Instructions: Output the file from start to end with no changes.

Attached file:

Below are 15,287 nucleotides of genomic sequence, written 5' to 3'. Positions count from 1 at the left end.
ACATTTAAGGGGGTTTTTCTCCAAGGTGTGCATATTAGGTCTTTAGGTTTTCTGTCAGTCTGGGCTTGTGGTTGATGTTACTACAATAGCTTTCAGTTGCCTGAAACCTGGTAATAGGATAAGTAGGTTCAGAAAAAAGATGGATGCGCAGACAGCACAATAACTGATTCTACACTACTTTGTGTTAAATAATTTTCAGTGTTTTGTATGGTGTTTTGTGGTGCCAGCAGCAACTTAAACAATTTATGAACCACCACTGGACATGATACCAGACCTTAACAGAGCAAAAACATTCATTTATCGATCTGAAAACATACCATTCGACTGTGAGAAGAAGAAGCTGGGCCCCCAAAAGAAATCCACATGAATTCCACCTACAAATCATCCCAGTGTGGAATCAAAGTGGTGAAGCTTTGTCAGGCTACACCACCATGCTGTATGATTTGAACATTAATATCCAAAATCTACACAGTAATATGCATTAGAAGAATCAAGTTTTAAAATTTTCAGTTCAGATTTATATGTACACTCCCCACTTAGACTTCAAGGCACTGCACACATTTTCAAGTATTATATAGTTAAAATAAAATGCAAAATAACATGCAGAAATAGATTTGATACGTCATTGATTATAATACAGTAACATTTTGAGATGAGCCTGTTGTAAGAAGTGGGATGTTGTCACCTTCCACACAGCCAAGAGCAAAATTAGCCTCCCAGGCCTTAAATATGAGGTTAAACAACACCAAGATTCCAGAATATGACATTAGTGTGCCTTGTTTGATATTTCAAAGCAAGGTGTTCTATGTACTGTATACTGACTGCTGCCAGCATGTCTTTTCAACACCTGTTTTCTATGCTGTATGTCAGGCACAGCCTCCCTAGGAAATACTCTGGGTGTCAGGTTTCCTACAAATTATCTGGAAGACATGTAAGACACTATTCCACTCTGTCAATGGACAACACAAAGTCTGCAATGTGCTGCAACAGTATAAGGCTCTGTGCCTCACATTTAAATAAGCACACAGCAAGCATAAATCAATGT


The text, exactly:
Below are 15,287 nucleotides of genomic sequence, written 5' to 3'. Positions count from 1 at the left end.
ACATTTAAGGGGGTTTTTCTCCAAGGTGTGCATATTAGGTCTTTAGGTTTTCTGTCAGTCTGGGCTTGTGGTTGATGTTACTACAATAGCTTTCAGTTGCCTGAAACCTGGTAATAGGATAAGTAGGTTCAGAAAAAAGATGGATGCGCAGACAGCACAATAACTGATTCTACACTACTTTGTGTTAAATAATTTTCAGTGTTTTGTATGGTGTTTTGTGGTGCCAGCAGCAACTTAAACAATTTATGAACCACCACTGGACATGATACCAGACCTTAACAGAGCAAAAACATTCATTTATCGATCTGAAAACATACCATTCGACTGTGAGAAGAAGAAGCTGGGCCCCCAAAAGAAATCCACATGAATTCCACCTACAAATCATCCCAGTGTGGAATCAAAGTGGTGAAGCTTTGTCAGGCTACACCACCATGCTGTATGATTTGAACATTAATATCCAAAATCTACACAGTAATATGCATTAGAAGAATCAAGTTTTAAAATTTTCAGTTCAGATTTATATGTACACTCCCCACTTAGACTTCAAGGCACTGCACACATTTTCAAGTATTATATAGTTAAAATAAAATGCAAAATAACATGCAGAAATAGATTTGATACGTCATTGATTATAATACAGTAACATTTTGAGATGAGCCTGTTGTAAGAAGTGGGATGTTGTCACCTTCCACACAGCCAAGAGCAAAATTAGCCTCCCAGGCCTTAAATATGAGGTTAAACAACACCAAGATTCCAGAATATGACATTAGTGTGCCTTGTTTGATATTTCAAAGCAAGGTGTTCTATGTACTGTATACTGACTGCTGCCAGCATGTCTTTTCAACACCTGTTTTCTATGCTGTATGTCAGGCACAGCCTCCCTAGGAAATACTCTGGGTGTCAGGTTTCCTACAAATTATCTGGAAGACATGTAAGACACTATTCCACTCTGTCAATGGACAACACAAAGTCTGCAATGTGCTGCAACAGTATAAGGCTCTGTGCCTCACATTTAAATAAGCACACAGCAAGCATAAATCAATGT